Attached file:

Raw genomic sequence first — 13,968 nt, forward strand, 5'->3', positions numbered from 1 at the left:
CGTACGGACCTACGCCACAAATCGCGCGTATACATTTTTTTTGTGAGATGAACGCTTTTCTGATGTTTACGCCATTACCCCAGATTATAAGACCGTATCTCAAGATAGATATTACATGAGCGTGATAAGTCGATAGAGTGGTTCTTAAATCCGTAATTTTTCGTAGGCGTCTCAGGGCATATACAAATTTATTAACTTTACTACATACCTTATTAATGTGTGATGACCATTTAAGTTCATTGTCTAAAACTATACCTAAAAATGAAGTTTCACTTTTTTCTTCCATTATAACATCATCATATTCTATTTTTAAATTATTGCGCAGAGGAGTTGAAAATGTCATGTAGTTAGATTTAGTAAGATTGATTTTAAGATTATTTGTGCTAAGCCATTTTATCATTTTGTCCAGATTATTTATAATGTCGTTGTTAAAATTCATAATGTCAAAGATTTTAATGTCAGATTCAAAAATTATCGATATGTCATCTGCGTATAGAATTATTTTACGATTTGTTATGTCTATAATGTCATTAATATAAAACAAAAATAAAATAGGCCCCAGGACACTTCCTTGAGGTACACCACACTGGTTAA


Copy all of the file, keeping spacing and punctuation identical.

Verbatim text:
Raw genomic sequence first — 13,968 nt, forward strand, 5'->3', positions numbered from 1 at the left:
CGTACGGACCTACGCCACAAATCGCGCGTATACATTTTTTTTGTGAGATGAACGCTTTTCTGATGTTTACGCCATTACCCCAGATTATAAGACCGTATCTCAAGATAGATATTACATGAGCGTGATAAGTCGATAGAGTGGTTCTTAAATCCGTAATTTTTCGTAGGCGTCTCAGGGCATATACAAATTTATTAACTTTACTACATACCTTATTAATGTGTGATGACCATTTAAGTTCATTGTCTAAAACTATACCTAAAAATGAAGTTTCACTTTTTTCTTCCATTATAACATCATCATATTCTATTTTTAAATTATTGCGCAGAGGAGTTGAAAATGTCATGTAGTTAGATTTAGTAAGATTGATTTTAAGATTATTTGTGCTAAGCCATTTTATCATTTTGTCCAGATTATTTATAATGTCGTTGTTAAAATTCATAATGTCAAAGATTTTAATGTCAGATTCAAAAATTATCGATATGTCATCTGCGTATAGAATTATTTTACGATTTGTTATGTCTATAATGTCATTAATATAAAACAAAAATAAAATAGGCCCCAGGACACTTCCTTGAGGTACACCACACTGGTTAA